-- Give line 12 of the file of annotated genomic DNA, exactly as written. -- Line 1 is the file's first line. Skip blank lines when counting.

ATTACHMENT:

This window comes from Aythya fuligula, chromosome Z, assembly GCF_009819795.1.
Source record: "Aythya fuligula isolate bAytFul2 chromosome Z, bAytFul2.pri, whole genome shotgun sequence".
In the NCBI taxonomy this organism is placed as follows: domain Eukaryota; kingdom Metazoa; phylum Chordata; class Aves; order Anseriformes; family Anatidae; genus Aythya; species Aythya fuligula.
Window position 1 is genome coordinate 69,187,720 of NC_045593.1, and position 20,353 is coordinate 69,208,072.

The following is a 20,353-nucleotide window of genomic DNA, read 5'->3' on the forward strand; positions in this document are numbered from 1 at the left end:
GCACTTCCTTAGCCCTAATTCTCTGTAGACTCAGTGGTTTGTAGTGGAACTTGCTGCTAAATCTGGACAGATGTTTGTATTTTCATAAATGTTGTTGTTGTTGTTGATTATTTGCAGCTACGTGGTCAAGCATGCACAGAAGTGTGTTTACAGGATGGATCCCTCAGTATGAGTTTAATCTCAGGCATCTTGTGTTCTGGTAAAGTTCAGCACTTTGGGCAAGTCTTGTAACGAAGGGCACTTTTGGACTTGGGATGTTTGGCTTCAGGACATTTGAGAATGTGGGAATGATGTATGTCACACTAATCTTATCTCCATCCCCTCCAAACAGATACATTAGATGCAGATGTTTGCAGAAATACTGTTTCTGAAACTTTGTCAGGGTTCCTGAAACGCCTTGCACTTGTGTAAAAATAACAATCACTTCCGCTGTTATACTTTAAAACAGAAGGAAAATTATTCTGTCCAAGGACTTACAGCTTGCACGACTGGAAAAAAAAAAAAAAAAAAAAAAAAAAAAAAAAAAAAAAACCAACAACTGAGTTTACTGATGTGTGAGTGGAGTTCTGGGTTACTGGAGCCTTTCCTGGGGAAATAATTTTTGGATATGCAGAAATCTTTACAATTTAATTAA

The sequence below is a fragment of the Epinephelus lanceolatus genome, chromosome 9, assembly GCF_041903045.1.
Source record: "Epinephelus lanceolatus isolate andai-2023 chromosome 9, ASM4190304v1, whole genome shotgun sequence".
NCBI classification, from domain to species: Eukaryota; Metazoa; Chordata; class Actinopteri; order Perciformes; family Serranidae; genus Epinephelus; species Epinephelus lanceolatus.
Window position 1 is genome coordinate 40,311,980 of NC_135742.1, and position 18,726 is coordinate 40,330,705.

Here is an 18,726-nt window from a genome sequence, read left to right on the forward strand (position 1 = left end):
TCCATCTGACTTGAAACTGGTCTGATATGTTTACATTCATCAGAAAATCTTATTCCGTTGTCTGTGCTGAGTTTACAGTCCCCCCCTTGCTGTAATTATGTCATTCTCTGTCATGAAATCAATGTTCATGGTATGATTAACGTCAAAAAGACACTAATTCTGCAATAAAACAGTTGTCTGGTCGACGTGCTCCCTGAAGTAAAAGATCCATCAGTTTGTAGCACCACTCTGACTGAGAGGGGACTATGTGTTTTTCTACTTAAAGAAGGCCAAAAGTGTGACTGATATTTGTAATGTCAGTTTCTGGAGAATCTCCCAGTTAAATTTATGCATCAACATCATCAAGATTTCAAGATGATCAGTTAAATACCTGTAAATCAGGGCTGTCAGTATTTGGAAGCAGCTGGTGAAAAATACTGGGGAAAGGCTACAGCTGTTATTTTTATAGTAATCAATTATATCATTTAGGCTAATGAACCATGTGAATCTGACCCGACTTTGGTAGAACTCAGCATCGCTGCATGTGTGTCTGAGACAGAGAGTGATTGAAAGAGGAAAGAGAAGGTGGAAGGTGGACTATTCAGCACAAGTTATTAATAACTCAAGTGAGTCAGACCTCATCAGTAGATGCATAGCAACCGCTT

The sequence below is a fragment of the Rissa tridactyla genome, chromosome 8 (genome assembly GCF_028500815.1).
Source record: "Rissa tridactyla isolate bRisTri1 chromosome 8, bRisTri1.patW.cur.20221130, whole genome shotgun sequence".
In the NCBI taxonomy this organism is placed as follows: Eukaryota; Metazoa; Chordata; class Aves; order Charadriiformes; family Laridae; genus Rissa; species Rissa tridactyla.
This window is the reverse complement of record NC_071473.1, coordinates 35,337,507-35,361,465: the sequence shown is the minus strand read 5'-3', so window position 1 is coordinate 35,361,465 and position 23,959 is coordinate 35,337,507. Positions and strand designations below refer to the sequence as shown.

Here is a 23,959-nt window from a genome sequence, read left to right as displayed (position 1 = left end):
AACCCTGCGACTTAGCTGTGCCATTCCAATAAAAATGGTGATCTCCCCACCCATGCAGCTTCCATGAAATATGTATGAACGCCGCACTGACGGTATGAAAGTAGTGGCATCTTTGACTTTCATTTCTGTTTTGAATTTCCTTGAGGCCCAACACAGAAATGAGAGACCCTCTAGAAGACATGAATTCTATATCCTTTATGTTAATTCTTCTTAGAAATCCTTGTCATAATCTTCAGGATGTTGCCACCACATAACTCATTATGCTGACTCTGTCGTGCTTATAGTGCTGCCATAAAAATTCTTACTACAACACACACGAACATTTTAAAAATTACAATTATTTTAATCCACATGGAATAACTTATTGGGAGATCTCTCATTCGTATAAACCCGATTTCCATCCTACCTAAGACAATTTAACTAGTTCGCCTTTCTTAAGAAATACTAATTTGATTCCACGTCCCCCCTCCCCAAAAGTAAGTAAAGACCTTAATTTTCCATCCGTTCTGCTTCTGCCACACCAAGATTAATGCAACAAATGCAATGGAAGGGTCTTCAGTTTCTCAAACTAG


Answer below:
TCCATCTGACTTGAAACTGGTCTGATATGTTTACATTCATCAGAAAATCTTATTCCGTTGTCTGTGCTGAGTTTACAGTCCCCCCCTTGCTGTAATTATGTCATTCTCTGTCATGAAATCAATGTTCATGGTATGATTAACGTCAAAAAGACACTAATTCTGCAATAAAACAGTTGTCTGGTCGACGTGCTCCCTGAAGTAAAAGATCCATCAGTTTGTAGCACCACTCTGACTGAGAGGGGACTATGTGTTTTTCTACTTAAAGAAGGCCAAAAGTGTGACTGATATTTGTAATGTCAGTTTCTGGAGAATCTCCCAGTTAAATTTATGCATCAACATCATCAAGATTTCAAGATGATCAGTTAAATACCTGTAAATCAGGGCTGTCAGTATTTGGAAGCAGCTGGTGAAAAATACTGGGGAAAGGCTACAGCTGTTATTTTTATAGTAATCAATTATATCATTTAGGCTAATGAACCATGTGAATCTGACCCGACTTTGGTAGAACTCAGCATCGCTGCATGTGTGTCTGAGACAGAGAGTGATTGAAAGAGGAAAGAGAAGGTGGAAGGTGGACTATTCAGCACAAGTTATTAATAACTCAAGTGAGTCAGACCTCATCAGTAGATGCATAGCAACCGCTT